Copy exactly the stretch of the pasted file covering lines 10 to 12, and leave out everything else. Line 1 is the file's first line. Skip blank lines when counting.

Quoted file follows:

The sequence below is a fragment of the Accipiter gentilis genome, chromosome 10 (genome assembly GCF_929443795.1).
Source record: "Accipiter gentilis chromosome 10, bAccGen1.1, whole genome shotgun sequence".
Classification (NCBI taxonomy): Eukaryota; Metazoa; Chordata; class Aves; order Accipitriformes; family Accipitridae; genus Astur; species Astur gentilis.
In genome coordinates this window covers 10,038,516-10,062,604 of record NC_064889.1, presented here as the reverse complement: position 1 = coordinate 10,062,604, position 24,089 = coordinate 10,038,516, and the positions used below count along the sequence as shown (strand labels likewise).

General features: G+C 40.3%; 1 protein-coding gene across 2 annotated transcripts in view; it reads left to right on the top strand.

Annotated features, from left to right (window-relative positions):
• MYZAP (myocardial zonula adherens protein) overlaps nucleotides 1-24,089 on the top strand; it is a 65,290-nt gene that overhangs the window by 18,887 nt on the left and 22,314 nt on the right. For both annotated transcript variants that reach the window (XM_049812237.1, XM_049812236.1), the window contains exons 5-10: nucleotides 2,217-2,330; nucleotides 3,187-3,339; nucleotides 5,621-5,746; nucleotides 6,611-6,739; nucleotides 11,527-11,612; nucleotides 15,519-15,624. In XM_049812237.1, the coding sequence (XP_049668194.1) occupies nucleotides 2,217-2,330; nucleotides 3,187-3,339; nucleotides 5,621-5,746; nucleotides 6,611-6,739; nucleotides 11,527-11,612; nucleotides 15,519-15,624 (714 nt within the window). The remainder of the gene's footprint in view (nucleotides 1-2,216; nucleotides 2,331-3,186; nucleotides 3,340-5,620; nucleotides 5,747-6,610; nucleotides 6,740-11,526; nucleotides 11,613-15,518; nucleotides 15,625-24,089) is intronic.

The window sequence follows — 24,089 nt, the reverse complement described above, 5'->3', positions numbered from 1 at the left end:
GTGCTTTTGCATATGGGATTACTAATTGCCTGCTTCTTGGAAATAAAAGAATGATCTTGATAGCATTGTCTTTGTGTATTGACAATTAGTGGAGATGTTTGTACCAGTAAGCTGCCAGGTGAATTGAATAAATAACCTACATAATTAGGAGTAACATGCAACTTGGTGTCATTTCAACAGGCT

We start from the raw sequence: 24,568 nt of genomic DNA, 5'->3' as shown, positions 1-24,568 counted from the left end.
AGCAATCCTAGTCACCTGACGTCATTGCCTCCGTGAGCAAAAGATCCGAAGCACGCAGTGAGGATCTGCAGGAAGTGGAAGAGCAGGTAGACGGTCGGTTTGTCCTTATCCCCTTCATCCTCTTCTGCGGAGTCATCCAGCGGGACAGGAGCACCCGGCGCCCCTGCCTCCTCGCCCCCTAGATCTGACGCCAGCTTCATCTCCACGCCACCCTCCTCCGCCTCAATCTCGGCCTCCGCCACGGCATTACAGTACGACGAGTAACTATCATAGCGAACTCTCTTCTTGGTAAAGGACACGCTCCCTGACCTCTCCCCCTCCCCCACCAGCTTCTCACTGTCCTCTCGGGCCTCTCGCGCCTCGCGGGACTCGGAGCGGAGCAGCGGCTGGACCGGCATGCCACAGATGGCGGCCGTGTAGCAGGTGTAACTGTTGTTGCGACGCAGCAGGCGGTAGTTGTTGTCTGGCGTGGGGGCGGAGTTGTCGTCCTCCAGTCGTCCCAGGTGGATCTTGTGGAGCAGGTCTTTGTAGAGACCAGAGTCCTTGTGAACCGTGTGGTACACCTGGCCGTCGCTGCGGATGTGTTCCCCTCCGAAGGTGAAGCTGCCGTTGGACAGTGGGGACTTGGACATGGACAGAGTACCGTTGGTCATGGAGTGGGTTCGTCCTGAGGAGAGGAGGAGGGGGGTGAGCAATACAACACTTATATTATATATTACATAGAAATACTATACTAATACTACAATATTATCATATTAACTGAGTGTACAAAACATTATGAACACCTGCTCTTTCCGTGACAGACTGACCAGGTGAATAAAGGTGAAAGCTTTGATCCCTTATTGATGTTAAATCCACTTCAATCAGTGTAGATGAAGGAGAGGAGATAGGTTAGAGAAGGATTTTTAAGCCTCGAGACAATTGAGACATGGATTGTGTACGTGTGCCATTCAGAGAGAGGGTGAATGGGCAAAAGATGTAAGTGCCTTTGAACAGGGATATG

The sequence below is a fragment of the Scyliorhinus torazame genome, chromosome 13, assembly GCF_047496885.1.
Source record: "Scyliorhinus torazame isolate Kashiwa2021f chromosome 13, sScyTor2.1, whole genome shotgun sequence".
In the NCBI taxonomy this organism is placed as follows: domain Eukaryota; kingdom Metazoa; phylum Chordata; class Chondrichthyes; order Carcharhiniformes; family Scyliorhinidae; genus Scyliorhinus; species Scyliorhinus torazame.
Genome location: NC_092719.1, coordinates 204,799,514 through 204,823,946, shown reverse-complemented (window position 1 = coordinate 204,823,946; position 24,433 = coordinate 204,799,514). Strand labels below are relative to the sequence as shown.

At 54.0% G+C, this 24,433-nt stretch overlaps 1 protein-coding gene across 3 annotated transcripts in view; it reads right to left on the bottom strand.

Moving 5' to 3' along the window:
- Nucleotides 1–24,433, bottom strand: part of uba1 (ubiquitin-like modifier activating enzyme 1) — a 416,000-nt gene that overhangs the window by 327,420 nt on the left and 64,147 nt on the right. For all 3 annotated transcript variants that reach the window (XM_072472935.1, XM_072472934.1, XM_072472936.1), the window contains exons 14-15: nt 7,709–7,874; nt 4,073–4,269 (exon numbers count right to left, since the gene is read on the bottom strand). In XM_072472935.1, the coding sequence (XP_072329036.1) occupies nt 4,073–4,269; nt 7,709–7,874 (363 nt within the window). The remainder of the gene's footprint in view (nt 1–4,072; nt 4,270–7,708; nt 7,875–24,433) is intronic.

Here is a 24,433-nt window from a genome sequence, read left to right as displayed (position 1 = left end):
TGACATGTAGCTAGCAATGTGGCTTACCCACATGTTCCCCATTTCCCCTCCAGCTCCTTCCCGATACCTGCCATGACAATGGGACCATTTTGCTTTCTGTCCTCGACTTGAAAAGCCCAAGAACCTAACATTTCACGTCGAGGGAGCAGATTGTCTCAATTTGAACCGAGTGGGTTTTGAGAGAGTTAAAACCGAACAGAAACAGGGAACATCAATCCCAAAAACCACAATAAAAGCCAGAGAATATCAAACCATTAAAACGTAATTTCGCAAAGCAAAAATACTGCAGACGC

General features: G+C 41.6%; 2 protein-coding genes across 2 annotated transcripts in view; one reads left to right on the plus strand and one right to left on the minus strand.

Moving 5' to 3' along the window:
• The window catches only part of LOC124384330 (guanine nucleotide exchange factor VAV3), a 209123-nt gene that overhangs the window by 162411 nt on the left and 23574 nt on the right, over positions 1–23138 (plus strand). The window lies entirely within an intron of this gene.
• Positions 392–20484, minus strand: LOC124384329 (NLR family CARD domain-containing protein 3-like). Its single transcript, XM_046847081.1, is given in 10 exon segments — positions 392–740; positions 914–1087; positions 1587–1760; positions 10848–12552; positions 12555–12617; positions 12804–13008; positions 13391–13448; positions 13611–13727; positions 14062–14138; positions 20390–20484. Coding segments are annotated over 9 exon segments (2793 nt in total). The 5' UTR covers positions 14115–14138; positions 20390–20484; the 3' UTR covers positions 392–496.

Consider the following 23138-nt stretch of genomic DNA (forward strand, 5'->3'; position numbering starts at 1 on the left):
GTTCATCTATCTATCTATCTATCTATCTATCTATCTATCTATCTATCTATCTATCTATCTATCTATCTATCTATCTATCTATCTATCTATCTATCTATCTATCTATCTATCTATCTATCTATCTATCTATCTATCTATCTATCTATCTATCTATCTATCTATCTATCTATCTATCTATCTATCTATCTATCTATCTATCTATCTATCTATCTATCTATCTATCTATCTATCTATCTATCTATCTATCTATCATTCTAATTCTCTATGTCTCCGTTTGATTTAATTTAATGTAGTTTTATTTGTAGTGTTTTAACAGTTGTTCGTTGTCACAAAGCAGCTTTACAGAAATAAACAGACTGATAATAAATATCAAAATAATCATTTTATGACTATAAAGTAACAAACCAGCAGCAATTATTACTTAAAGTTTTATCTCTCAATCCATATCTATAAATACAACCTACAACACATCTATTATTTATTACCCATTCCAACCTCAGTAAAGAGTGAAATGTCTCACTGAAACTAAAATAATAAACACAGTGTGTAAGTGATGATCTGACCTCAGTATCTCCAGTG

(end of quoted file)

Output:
We start from the raw sequence: 24,568 nt of genomic DNA, 5'->3' as shown, positions 1-24,568 counted from the left end.
AGCAATCCTAGTCACCTGACGTCATTGCCTCCGTGAGCAAAAGATCCGAAGCACGCAGTGAGGATCTGCAGGAAGTGGAAGAGCAGGTAGACGGTCGGTTTGTCCTTATCCCCTTCATCCTCTTCTGCGGAGTCATCCAGCGGGACAGGAGCACCCGGCGCCCCTGCCTCCTCGCCCCCTAGATCTGACGCCAGCTTCATCTCCACGCCACCCTCCTCCGCCTCAATCTCGGCCTCCGCCACGGCATTACAGTACGACGAGTAACTATCATAGCGAACTCTCTTCTTGGTAAAGGACACGCTCCCTGACCTCTCCCCCTCCCCCACCAGCTTCTCACTGTCCTCTCGGGCCTCTCGCGCCTCGCGGGACTCGGAGCGGAGCAGCGGCTGGACCGGCATGCCACAGATGGCGGCCGTGTAGCAGGTGTAACTGTTGTTGCGACGCAGCAGGCGGTAGTTGTTGTCTGGCGTGGGGGCGGAGTTGTCGTCCTCCAGTCGTCCCAGGTGGATCTTGTGGAGCAGGTCTTTGTAGAGACCAGAGTCCTTGTGAACCGTGTGGTACACCTGGCCGTCGCTGCGGATGTGTTCCCCTCCGAAGGTGAAGCTGCCGTTGGACAGTGGGGACTTGGACATGGACAGAGTACCGTTGGTCATGGAGTGGGTTCGTCCTGAGGAGAGGAGGAGGGGGGTGAGCAATACAACACTTATATTATATATTACATAGAAATACTATACTAATACTACAATATTATCATATTAACTGAGTGTACAAAACATTATGAACACCTGCTCTTTCCGTGACAGACTGACCAGGTGAATAAAGGTGAAAGCTTTGATCCCTTATTGATGTTAAATCCACTTCAATCAGTGTAGATGAAGGAGAGGAGATAGGTTAGAGAAGGATTTTTAAGCCTCGAGACAATTGAGACATGGATTGTGTACGTGTGCCATTCAGAGAGAGGGTGAATGGGCAAAAGATGTAAGTGCCTTTGAACAGGGATATG

The sequence below is a fragment of the Scyliorhinus torazame genome, chromosome 13, assembly GCF_047496885.1.